Live review

Groove Armada
Academy, Manchester : 19.10.2001

As I walk into Manchester's Academy, just minutes before Groove Armada are due to go on on stage, I'm faced with an uncommon sight. The venue is well and truly sold out. Despite the fact that Goodbye Country (Hello Nightclub) has failed to scale the commercial heights of breakthrough album Vertigo, the demand for live Groove Armada has obviously not diminished.
    And tonight is going to be interesting, cause this is an attempt at fielding a full live band, rather that the approach of most dance acts; sticking to triggered loops and pre-recorded material alone.

Groove Armada - Click to enlargeAs I make my way forward through the tightly-packed audience, and the hanging clouds of dope smoke, there's activity on the stage; Groove Armada have arrived to the opening bars of the awesome Chicago. If you thought this track sounded good on Vertigo, then this is a revelation; more instrumentation, deeper bass and an adoring crowd make this a fantastic way to open a set.
    The voice of Gram'ma Funk is the first indication that Chicago has melted into I See You Baby. The band keeps the beat constant and the pressure on. Just like the opener, this track really comes into its own with a little tweaking for the live environment.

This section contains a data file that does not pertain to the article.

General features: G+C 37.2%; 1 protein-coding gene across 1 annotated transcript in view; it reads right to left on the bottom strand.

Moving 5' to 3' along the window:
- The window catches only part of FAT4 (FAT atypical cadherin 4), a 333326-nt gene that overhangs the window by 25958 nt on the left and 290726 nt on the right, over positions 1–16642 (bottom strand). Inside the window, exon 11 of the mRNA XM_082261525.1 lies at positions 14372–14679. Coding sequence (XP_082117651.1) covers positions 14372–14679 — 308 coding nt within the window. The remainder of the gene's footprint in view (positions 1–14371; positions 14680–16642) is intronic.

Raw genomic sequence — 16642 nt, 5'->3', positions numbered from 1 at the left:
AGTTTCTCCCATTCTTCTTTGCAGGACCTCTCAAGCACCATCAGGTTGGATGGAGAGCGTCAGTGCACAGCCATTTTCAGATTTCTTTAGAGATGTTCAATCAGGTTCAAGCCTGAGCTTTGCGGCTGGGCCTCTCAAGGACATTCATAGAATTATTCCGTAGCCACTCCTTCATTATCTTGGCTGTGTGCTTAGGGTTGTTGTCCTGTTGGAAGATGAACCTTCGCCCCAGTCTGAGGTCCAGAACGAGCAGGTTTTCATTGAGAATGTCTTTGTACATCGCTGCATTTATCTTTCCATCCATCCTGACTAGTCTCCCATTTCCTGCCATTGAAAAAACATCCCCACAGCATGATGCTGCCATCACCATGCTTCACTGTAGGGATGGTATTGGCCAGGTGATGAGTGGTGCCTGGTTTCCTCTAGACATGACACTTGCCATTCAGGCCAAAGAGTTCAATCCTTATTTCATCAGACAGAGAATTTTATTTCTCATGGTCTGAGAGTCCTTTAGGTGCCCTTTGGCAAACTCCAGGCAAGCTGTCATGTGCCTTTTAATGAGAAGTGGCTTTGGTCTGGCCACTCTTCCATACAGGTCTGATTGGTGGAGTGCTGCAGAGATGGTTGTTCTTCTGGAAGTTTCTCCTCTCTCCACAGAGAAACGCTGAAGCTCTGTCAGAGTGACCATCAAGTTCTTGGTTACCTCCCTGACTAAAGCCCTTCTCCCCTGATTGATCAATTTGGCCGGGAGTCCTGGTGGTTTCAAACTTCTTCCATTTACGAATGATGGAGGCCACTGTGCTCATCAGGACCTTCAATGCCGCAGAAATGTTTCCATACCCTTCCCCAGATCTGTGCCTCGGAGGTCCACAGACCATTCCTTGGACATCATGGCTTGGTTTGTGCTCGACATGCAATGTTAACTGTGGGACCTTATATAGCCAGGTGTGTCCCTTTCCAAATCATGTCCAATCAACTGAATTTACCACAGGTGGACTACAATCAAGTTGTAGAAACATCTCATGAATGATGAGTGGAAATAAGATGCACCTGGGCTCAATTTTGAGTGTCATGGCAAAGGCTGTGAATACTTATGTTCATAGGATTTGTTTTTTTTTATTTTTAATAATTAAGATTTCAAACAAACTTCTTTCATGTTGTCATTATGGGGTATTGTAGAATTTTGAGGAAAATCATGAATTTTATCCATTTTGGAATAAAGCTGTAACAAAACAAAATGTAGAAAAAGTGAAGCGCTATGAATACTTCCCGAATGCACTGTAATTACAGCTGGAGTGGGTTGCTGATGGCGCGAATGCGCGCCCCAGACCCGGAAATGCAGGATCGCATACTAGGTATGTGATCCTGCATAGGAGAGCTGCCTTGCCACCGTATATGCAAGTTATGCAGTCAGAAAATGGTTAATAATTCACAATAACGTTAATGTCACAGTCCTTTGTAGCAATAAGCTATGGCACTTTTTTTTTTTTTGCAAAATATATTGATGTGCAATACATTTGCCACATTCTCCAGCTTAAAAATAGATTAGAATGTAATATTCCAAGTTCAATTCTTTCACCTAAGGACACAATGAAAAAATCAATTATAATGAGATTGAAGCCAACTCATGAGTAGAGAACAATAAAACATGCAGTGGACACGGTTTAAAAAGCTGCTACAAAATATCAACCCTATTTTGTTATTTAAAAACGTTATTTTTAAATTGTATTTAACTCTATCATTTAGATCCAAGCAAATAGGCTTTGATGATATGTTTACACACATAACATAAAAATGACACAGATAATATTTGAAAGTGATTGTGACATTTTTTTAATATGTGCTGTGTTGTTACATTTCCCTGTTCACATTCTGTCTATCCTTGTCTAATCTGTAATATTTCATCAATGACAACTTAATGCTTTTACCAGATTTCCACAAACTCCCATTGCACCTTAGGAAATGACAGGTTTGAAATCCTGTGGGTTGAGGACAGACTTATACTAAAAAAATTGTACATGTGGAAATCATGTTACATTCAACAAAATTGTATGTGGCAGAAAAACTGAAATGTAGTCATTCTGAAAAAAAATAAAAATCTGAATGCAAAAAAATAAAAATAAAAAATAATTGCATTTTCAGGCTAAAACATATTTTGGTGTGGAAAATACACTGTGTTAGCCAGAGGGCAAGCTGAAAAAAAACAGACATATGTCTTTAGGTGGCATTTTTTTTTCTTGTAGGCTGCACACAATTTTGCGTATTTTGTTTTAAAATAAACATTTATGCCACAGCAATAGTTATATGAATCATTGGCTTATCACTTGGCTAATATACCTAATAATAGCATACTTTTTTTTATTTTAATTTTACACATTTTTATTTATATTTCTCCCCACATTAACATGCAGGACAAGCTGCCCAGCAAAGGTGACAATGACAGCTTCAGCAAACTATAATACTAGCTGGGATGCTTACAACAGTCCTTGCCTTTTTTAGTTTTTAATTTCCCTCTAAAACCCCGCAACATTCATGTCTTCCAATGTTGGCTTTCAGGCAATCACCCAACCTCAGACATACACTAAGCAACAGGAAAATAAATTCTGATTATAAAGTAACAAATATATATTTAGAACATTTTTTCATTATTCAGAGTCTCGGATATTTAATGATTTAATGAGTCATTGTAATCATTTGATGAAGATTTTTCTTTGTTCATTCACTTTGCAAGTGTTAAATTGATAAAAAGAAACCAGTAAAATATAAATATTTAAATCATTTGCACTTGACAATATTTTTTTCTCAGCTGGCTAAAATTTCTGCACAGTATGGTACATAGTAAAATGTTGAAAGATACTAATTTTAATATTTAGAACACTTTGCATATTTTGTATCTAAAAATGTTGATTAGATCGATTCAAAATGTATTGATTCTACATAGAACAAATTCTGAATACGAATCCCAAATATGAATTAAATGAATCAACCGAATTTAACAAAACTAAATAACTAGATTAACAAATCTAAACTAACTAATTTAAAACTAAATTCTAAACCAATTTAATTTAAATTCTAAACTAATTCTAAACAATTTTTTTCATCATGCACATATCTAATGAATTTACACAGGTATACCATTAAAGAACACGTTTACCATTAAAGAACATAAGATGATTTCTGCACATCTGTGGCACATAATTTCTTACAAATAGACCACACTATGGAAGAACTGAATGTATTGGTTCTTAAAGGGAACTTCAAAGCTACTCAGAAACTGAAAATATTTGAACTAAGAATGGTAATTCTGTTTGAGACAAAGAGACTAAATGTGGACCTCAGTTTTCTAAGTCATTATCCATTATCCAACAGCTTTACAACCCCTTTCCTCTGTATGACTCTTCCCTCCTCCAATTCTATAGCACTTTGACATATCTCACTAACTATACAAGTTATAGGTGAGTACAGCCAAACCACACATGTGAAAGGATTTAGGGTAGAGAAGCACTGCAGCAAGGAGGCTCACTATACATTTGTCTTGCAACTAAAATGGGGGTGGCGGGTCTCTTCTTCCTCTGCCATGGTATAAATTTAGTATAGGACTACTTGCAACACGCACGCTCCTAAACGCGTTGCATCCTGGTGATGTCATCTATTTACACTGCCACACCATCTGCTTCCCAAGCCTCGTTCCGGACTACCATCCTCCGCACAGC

Tuning In and Edge Hill drop the pace before 'that annoying song off the advert' makes an appearance. To give If Everybody Looked The Same its due, it gets one of the best crowd responses of the night. A look around takes in a sea of gyrating bodies.

Groove Armada - Click to enlargeWhile Tom Findlay sits behind his stack of electronics, and Andy Cato swaps between brass and guitar, visuals are provided by a somewhat obvious selection of back projected chill out eye candy. Oceans, skies and the Groove Armada logo all make repeated appearances until we witness a super-sized oriental vocalist appear for the chilling At The River.
    After a very strong start, Groove Armada play through some of their weaker material, until an all-too-short Superstylin' snaps my attention back. Raisin' The Stakes follows, and the set is closed by a surprise cover of Curtis Mayfield's Movin' On Up.

Goodbye Country (Hello Nightclub) has a handful of excellent highlights swimming in a sea of mediocre material. Although tempered by the best bits of Vertigo, tonight's concert suffered from the same problem. Having said that, when they tackled their stronger songs, Groove Armada really made tonight's show a pleasure to attend.

:: Rowan Shaeffer

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